I am in Paramaribo to look at how different languages are used. I am particularly interested in the relation between Dutch, being the national language, and Sranan which is the language most people speak. The goal is to look at comparative cases that will help to develop new methodologies for working in between language groups in Brussels, as in for example the previous language projects Parlez-vous Saint-Gillois? and De Schaarbeekse taal. As part of my five week stay, I roam the city to note and photograph language in public space. How is language choice, variation and diversity at play in official announcements, in commercial and individual notes, in how people speak to each other?
The Algemeen Bureau voor de Statistiek, or ABS (General Office for Statistics) has its headquarters on the Klipstenenstraat 5 in Paramaribo. A window display visualises the workflow logics of the ABS, see the image above.
In the middle we find the logo of the ABS surrounded by the national colours of Suriname. In the left green column we have the ‘data providers’ (government, enterprises and households). The ABS inquires (enquete), their ‘responses’ are outputted to the square Suriname.
The fallen ‘distribution’ arrow, was presumably meant to indicate that information is distributed to the parties mentioned in the right hand green column, the ‘data users’ (students, government, unions, enterprises, individuals, organisations) Their wishes are uttered to the Suriname square, critique is funneled back to ABS, which completes the circle.
Then the data and wishes that were put into the square are collected, analysed, processed and published. Prove of this is a selection of the publications of the ABS that are displayed underneath the graphics.
A slogan pasted on the window itself reads:
Better Data for Better Lives.
The Algemeen Bureau voor de Statistiek in Suriname is a ‘continuously learning organisation that effectively functions as coordinator and important producer of adequate statistics inside the National Statistic Sytem of the Republic of Suriname.
Its mission is to supply the Surinamese and international community with sound statistics that give insight in the demographical, economical and socio-cultural situation and developments in Suriname.
Its core values are: Servitude, impartiality, expertise, integrity, quality, team-spirit. All this under the beautiful motto:
Statistical Thinking will one day be as necessary for efficient citizenship as the ability to read and write.
(after H.G. Wells)
Translated from the ‘vision and mission’ page of the ABS
The name of the bureau as can be read on the facade of the building is headed with the words “In God we trust“. The combination between religious faith and a statistics institute might not seem the most obvious. But much is explained when one reads the news feed on the ABS website. A small report records the ‘sober commemoration’ of its 70 years existence. Here’s a translation:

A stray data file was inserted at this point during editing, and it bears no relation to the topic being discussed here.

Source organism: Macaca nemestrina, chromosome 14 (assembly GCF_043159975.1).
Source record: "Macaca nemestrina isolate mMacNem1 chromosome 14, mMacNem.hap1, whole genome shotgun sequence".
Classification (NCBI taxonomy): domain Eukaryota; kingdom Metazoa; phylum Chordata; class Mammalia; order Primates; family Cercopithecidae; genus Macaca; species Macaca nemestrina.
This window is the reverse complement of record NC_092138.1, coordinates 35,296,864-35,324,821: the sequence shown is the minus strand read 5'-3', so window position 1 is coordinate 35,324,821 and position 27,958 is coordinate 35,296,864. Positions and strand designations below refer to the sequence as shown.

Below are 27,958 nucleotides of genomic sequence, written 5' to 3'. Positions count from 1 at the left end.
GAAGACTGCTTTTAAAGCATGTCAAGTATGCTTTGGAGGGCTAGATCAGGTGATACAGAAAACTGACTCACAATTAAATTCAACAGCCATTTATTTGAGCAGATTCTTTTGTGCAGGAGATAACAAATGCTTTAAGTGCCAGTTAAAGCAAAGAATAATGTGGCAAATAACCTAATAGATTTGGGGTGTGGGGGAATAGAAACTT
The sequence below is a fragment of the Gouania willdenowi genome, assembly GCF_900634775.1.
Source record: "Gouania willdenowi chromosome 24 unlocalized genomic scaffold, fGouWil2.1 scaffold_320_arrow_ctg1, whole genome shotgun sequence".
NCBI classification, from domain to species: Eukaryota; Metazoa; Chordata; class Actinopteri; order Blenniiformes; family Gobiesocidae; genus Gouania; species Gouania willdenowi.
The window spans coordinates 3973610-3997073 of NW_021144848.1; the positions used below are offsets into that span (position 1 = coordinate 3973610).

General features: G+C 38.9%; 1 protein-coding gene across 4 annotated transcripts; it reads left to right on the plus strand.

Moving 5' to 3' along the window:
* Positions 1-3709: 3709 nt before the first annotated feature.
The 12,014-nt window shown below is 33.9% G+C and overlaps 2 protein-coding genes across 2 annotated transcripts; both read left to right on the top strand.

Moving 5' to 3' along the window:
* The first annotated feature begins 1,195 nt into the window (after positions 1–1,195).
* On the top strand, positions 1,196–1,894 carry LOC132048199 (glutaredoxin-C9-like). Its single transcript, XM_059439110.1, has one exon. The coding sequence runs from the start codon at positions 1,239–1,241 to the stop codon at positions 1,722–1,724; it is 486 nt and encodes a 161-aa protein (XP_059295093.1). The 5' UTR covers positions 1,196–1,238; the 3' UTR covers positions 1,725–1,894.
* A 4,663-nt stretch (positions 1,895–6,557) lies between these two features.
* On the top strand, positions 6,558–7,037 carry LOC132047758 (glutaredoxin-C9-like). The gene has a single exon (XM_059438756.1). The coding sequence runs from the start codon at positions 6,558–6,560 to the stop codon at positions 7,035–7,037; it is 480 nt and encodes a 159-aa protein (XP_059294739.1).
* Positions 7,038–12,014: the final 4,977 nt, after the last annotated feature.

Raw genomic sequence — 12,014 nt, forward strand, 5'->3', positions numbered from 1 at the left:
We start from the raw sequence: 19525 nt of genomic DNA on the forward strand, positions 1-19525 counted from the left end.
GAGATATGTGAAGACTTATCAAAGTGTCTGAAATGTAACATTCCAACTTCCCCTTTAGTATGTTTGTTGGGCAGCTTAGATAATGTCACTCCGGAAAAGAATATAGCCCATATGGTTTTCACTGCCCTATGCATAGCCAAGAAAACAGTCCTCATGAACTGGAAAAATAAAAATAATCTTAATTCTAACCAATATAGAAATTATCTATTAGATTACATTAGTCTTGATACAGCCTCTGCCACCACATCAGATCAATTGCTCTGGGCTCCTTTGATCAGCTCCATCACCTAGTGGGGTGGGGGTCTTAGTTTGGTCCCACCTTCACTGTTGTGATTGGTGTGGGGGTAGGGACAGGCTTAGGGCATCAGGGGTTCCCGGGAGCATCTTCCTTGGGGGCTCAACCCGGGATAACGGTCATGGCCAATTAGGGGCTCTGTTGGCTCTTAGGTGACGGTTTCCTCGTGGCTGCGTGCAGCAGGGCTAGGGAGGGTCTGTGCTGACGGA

On Januari 1 2017, the Algemeen Bureau voor de Statistiek (ABS) existed for 70 years. Because of the precarious situation, the 70th birthday of the ABS has passed almost unnoticed. The planned commemorative activities have in any case been started in suitable manner by a ceremony with the ABS personnel in the meeting room of the ABS on January 5 2017. The ceremony has been made possible by the spontaneous donations pf the employees of the ABS and their families.
During these commemorative ceremonies three religious leaders have begged the Almighty to bless our beloved statistics office. In their pleas all three spiritual leaders have emphasised the importance of a Statistics Office and of good, reliable statistics for among others policy ends.
They pointed out that the ABS has to provide the Surinamese and international community with sound statistics about Suriname, but that this service is threatened by the financial economic situation in our land.
This task of the Office is indeed continuously made difficult by the late transfers of the delimited subsidies.
Despite this situation, the majority at the ABS is continuing to do their best.
It stays important to stimulate the awareness for qualitative good (among others: relevant, reliable, up to date and punctual) statistics. In his speech, the director made clear that the ABS, thanks to the Almighty, despite all the problems, has for the larger part remained able to continue and he expressed his admiration for the employees.
We hope that the begged blessing of the clergymen will be a beginning of better times for the ABS concerning the granting of subsidies and more specific concerning the factual payment of subsidies.